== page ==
With Inflation, Many Retirees Will Pay More Federal Income Taxes

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Headshot of Alicia H. Munnell

is a columnist for MarketWatch and director of the Center for Retirement Research at Boston College.

While the system is generally indexed for inflation, taxation of Social Security benefits is not. 

The federal income tax is generally indexed for inflation. Most particularly, the income brackets to which the marginal tax rates apply are increased in line with the “Chained CPI-U.” While the chained CPI-U has risen somewhat less rapidly than the headline CPI-U or the CPI-W used to adjust Social Security benefits, the adjustment will be significant (see Table 1).

The brackets in the federal personal income tax vary by household type – single, married, head of household; Table 2 shows the 2022 brackets for married households.  Assume that the chained CPI for calculating the 2023 brackets increases by 8 percent; then the dollar cut-offs in Table 2 would all be increased by 8 percent.  As a result, low-income couples would stay in the 10-percent bracket until their income exceeds $22,200, and high-income couples would not be subject to the 37-percent rate until their income exceeds $699,700.  In addition, the standard deduction for married couples would be increased by 8 percent from $25,900 to $28,000.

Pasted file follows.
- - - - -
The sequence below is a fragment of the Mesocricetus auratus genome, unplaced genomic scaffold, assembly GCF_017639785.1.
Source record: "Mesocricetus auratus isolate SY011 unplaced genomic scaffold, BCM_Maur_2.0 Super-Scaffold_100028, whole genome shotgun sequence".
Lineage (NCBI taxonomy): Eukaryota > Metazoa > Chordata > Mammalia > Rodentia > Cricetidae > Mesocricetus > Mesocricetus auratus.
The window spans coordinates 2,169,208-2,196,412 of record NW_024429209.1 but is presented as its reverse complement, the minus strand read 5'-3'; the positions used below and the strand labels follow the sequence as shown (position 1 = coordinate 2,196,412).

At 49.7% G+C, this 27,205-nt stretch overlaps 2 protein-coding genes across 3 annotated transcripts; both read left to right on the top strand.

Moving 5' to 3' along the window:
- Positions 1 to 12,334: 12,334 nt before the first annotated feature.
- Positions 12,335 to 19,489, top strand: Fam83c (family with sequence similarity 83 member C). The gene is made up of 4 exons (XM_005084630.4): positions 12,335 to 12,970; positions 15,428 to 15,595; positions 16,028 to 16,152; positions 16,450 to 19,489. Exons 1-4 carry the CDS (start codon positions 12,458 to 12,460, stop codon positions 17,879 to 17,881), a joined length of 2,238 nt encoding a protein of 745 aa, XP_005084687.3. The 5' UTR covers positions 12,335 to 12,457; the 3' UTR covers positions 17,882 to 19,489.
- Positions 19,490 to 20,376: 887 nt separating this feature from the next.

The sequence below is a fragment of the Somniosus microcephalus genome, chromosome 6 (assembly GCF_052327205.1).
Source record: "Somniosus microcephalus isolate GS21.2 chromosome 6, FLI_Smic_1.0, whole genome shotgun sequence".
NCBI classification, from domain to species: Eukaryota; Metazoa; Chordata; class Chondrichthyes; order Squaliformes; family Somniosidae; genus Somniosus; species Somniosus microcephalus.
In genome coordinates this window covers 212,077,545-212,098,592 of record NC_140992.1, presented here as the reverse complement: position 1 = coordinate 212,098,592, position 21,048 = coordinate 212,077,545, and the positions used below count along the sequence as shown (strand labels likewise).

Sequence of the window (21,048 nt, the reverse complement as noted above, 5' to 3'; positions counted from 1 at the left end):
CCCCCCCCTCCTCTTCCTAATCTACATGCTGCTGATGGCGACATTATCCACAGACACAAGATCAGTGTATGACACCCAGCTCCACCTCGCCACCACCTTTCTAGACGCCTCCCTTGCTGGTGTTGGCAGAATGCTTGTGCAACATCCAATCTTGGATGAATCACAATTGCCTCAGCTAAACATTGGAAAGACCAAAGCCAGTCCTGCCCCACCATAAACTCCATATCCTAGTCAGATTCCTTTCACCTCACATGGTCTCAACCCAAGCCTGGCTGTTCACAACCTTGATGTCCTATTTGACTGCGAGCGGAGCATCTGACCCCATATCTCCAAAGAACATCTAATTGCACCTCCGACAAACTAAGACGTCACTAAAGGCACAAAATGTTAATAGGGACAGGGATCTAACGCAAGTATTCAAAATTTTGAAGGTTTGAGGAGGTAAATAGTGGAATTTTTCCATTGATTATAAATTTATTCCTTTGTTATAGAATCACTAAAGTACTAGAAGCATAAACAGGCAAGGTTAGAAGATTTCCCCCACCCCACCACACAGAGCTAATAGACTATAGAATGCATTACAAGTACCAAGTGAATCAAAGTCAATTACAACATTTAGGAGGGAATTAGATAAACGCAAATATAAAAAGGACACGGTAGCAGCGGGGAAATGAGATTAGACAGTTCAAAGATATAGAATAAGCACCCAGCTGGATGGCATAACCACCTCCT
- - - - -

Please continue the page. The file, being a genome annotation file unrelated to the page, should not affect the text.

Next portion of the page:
While the indexation ensures that workers whose earnings go up by 8 percent are not harmed by inflation and those whose gains are less than 8 percent actually see a reduction in their tax burden, such is not the case for retirees.  Because the provisions for taxing Social Security benefits are not indexed at all for rising prices, inflation leads to higher taxes for beneficiaries. 

Under current law, married couples with less than $32,000 of modified adjusted gross income (AGI) do not have to pay taxes on their benefits.  (“Modified AGI” is AGI as reported on tax forms plus nontaxable interest income, interest from foreign sources, and one-half of Social Security benefits.)  Above this threshold, recipients must pay taxes on up to either 50 percent or 85 percent of their benefits (see Table 3).

Unlike the rest of the federal income tax, the thresholds for calculating Social Security taxes are not indexed for inflation.  As a result, if the CPI-W in the third quarter of 2022 exceeds that of the third quarter of 2021 by, say, 9.5 percent, the 2023 cost-of-living adjustment will force many who currently do not pay taxes on their benefits to include 50 percent in their calculations and many others who only include 50 percent to pay taxes on up to 85 percent. That is, many retirees will see a tax hike.    

The bottom line is that high rates of inflation will allow many workers to enjoy a reduction in their tax burden, while forcing many retirees to pay more.  My view is that virtually everything in the policy world should be indexed for inflation!!